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Saccade-induced retrieval enhancement and the recovery of perceptual item-specific information

Parker, Andrew and Poole, Jolyon and Dagnall, Neil (2019) Saccade-induced retrieval enhancement and the recovery of perceptual item-specific information. Cognitive Processing. ISSN 1612-4782

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Abstract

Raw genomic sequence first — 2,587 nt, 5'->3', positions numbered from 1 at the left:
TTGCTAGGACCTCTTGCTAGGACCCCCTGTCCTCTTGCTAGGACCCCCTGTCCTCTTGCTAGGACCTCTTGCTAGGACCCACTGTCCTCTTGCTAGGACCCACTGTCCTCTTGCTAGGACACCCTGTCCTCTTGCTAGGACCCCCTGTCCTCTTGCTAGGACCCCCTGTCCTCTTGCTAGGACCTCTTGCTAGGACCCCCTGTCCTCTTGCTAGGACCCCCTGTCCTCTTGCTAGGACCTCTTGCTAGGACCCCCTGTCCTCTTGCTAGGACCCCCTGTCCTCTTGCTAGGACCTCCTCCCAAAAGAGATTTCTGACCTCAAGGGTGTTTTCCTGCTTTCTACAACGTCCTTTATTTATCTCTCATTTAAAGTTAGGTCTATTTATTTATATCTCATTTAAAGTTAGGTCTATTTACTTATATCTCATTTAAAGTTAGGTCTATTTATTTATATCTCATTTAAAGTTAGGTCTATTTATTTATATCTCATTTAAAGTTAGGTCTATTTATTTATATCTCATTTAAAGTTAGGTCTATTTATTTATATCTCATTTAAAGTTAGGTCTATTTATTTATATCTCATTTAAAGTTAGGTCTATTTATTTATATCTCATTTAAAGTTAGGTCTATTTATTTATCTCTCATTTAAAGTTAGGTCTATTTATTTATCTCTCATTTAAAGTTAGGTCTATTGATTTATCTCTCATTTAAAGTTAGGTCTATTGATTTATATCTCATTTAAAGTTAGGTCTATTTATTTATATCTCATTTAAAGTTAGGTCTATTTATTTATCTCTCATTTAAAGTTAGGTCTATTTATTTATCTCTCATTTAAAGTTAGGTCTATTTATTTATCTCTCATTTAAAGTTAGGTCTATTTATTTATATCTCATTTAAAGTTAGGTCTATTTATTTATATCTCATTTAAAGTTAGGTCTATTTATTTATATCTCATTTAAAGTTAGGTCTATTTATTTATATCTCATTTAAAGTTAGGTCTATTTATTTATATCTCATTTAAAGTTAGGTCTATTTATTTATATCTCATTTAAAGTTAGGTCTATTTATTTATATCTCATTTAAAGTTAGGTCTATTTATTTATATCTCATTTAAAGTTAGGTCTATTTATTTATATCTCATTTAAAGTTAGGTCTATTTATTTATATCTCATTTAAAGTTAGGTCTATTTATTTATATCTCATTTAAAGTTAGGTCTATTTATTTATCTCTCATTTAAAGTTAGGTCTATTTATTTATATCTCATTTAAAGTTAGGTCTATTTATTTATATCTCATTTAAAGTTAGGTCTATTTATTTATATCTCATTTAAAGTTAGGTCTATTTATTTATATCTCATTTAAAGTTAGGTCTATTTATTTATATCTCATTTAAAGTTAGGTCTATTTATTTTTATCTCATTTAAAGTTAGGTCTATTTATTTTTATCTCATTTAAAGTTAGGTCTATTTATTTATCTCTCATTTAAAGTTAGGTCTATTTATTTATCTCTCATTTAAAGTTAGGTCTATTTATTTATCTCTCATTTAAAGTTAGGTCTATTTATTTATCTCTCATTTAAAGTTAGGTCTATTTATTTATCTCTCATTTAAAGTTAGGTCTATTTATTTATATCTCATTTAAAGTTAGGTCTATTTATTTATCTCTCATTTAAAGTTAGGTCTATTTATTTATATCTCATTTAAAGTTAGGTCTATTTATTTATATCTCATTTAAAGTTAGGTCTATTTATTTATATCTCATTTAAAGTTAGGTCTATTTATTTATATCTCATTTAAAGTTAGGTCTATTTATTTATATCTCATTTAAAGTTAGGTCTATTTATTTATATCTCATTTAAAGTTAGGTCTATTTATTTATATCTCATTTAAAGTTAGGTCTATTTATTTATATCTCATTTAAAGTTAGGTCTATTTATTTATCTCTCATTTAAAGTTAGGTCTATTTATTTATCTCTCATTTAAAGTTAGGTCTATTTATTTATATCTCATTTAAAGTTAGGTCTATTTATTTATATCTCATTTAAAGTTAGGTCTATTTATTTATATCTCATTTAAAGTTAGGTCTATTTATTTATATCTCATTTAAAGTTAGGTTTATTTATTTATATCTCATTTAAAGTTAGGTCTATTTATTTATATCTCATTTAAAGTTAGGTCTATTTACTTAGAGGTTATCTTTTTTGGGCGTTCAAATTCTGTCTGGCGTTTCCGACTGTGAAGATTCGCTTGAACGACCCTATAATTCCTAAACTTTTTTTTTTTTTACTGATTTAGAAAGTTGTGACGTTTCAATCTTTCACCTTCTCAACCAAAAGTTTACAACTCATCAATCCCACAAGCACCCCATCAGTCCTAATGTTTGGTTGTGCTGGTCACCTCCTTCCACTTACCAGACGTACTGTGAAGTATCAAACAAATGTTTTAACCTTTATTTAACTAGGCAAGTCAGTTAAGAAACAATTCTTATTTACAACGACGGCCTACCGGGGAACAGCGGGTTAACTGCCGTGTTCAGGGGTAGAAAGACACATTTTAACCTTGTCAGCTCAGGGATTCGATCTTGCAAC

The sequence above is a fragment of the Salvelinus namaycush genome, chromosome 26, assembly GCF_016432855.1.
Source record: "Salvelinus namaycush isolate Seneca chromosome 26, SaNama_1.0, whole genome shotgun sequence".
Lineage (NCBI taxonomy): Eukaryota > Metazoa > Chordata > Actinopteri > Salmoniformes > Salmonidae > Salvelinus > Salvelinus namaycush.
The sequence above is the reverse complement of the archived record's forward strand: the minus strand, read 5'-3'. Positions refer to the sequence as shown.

Saccade-induced retrieval enhancement (SIRE) effects refer to the finding that memory can be enhanced when a short period of saccadic eye movements takes place prior to retrieval. Previous published work testifies to this eye movement advantage, but no work has yet examined if SIRE effects can be found when retrieval demands are high as a result of testing non-studied memoranda that are identical in name/conceptual codes, similar in perceptual features, but differ in terms of perceptual— item-specific information. The results indicate SIRE effects can be found under such conditions and are independent of encoding orientation (intentional vs. incidental). More particularly, SIRE effects manifested themselves in terms of the retrieval of item-specific detail and recollection (vs. familiarity). In terms of the latter, recollection but not familiarity was enhanced by eye movements. These findings are considered in the context of extant theories of SIRE and related research.

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